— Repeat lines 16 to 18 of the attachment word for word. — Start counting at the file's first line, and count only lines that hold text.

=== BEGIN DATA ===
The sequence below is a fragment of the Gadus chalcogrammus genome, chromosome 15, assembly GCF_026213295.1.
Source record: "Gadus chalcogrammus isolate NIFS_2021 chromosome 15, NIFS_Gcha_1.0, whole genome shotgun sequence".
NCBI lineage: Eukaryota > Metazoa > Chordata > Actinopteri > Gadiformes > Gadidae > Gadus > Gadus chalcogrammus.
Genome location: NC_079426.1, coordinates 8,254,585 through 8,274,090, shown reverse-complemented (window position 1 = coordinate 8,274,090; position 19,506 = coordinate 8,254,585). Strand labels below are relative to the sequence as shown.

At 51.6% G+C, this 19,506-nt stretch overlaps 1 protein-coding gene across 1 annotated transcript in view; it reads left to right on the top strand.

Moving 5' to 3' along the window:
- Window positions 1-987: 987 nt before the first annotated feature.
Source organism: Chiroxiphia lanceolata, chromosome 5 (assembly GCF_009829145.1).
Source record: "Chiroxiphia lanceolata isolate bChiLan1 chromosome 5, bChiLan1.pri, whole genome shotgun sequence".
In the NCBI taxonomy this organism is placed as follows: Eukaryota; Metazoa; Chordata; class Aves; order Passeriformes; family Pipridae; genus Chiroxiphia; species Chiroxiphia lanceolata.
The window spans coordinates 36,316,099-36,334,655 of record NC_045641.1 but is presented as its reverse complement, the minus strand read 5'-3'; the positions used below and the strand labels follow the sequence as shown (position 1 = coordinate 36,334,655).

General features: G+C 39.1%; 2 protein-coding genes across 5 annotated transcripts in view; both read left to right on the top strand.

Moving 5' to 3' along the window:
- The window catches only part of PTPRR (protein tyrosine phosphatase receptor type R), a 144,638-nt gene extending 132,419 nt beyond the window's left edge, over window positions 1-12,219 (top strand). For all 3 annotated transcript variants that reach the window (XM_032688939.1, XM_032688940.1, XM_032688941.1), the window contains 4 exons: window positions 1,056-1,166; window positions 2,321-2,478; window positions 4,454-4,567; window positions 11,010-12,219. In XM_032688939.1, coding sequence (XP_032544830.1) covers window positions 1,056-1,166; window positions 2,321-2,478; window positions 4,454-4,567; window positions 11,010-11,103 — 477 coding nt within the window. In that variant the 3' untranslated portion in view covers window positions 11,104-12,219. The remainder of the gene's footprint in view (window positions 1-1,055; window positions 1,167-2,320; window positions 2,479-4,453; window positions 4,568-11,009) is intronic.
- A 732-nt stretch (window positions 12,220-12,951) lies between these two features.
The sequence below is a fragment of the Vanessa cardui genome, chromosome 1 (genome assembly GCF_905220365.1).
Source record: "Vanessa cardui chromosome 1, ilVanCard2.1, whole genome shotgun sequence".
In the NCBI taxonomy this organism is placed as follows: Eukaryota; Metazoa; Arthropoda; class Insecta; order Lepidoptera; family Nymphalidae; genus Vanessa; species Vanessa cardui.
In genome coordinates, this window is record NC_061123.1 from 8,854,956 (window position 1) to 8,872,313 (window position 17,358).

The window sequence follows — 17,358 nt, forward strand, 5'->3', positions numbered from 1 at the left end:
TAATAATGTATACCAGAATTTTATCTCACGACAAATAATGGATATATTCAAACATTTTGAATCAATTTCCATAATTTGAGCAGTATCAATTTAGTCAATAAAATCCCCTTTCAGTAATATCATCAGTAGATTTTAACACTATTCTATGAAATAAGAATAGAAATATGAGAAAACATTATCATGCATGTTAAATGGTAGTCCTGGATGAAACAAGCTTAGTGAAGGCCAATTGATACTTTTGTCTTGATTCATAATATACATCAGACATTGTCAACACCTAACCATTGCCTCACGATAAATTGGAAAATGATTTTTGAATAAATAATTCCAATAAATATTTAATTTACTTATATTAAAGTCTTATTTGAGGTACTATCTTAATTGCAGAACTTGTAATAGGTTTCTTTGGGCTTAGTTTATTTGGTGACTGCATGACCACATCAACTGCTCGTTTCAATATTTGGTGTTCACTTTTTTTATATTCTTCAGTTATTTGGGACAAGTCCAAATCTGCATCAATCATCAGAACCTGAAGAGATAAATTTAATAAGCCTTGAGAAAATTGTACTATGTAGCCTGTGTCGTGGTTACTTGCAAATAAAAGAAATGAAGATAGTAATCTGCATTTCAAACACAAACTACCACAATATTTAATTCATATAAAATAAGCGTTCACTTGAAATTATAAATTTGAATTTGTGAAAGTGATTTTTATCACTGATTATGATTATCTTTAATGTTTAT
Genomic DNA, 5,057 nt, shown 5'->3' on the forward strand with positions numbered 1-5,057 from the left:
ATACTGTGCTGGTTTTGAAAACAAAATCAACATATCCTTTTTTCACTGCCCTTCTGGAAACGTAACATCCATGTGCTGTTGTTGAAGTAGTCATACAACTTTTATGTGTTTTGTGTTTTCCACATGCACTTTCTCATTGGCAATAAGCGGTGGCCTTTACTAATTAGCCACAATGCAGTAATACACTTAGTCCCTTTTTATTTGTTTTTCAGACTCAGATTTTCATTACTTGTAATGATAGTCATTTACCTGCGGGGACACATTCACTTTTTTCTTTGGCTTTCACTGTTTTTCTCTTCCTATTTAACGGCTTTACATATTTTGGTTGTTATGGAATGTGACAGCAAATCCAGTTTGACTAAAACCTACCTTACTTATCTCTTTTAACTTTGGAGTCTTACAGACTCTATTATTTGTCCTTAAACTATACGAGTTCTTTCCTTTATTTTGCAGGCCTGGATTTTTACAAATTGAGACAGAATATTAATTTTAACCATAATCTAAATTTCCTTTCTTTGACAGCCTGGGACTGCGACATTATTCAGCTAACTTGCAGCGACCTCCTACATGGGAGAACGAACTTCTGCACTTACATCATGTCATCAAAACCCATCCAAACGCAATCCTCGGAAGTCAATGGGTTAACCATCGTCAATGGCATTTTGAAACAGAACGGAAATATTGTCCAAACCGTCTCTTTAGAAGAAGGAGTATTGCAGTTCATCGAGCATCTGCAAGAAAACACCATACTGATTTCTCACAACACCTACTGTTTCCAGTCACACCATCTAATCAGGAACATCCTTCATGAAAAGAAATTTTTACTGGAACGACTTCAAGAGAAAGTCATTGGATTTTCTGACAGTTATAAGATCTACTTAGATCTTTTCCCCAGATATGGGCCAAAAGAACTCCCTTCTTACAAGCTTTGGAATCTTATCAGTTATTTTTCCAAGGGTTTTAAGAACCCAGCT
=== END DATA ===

The sequence below is a fragment of the Vanessa cardui genome, chromosome 1 (genome assembly GCF_905220365.1).
Source record: "Vanessa cardui chromosome 1, ilVanCard2.1, whole genome shotgun sequence".
In the NCBI taxonomy this organism is placed as follows: Eukaryota; Metazoa; Arthropoda; class Insecta; order Lepidoptera; family Nymphalidae; genus Vanessa; species Vanessa cardui.